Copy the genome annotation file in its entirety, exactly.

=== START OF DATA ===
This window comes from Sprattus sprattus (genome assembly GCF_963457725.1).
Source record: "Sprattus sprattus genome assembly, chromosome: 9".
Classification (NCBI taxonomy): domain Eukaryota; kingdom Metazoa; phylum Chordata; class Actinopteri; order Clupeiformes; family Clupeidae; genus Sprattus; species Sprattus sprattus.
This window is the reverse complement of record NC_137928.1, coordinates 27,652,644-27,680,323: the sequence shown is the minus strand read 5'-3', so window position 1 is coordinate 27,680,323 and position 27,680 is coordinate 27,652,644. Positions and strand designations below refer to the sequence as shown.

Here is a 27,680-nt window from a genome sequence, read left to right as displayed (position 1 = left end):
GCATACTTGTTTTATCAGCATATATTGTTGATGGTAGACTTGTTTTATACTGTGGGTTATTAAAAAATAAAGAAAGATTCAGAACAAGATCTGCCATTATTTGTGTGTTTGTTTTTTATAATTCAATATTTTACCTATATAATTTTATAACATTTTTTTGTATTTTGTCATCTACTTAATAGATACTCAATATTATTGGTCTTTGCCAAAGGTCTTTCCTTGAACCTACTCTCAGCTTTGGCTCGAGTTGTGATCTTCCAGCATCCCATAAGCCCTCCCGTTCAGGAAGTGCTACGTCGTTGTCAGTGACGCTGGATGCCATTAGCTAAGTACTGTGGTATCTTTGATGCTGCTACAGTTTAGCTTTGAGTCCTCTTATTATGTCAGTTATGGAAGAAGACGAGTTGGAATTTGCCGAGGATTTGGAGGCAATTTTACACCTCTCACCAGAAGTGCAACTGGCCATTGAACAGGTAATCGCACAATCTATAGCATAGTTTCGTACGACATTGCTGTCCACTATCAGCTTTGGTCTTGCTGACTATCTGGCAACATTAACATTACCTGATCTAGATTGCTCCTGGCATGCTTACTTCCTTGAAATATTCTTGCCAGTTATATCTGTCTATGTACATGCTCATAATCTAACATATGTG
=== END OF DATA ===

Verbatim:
This window comes from Sprattus sprattus (genome assembly GCF_963457725.1).
Source record: "Sprattus sprattus genome assembly, chromosome: 9".
Classification (NCBI taxonomy): domain Eukaryota; kingdom Metazoa; phylum Chordata; class Actinopteri; order Clupeiformes; family Clupeidae; genus Sprattus; species Sprattus sprattus.
This window is the reverse complement of record NC_137928.1, coordinates 27,652,644-27,680,323: the sequence shown is the minus strand read 5'-3', so window position 1 is coordinate 27,680,323 and position 27,680 is coordinate 27,652,644. Positions and strand designations below refer to the sequence as shown.

Here is a 27,680-nt window from a genome sequence, read left to right as displayed (position 1 = left end):
GCATACTTGTTTTATCAGCATATATTGTTGATGGTAGACTTGTTTTATACTGTGGGTTATTAAAAAATAAAGAAAGATTCAGAACAAGATCTGCCATTATTTGTGTGTTTGTTTTTTATAATTCAATATTTTACCTATATAATTTTATAACATTTTTTTGTATTTTGTCATCTACTTAATAGATACTCAATATTATTGGTCTTTGCCAAAGGTCTTTCCTTGAACCTACTCTCAGCTTTGGCTCGAGTTGTGATCTTCCAGCATCCCATAAGCCCTCCCGTTCAGGAAGTGCTACGTCGTTGTCAGTGACGCTGGATGCCATTAGCTAAGTACTGTGGTATCTTTGATGCTGCTACAGTTTAGCTTTGAGTCCTCTTATTATGTCAGTTATGGAAGAAGACGAGTTGGAATTTGCCGAGGATTTGGAGGCAATTTTACACCTCTCACCAGAAGTGCAACTGGCCATTGAACAGGTAATCGCACAATCTATAGCATAGTTTCGTACGACATTGCTGTCCACTATCAGCTTTGGTCTTGCTGACTATCTGGCAACATTAACATTACCTGATCTAGATTGCTCCTGGCATGCTTACTTCCTTGAAATATTCTTGCCAGTTATATCTGTCTATGTACATGCTCATAATCTAACATATGTG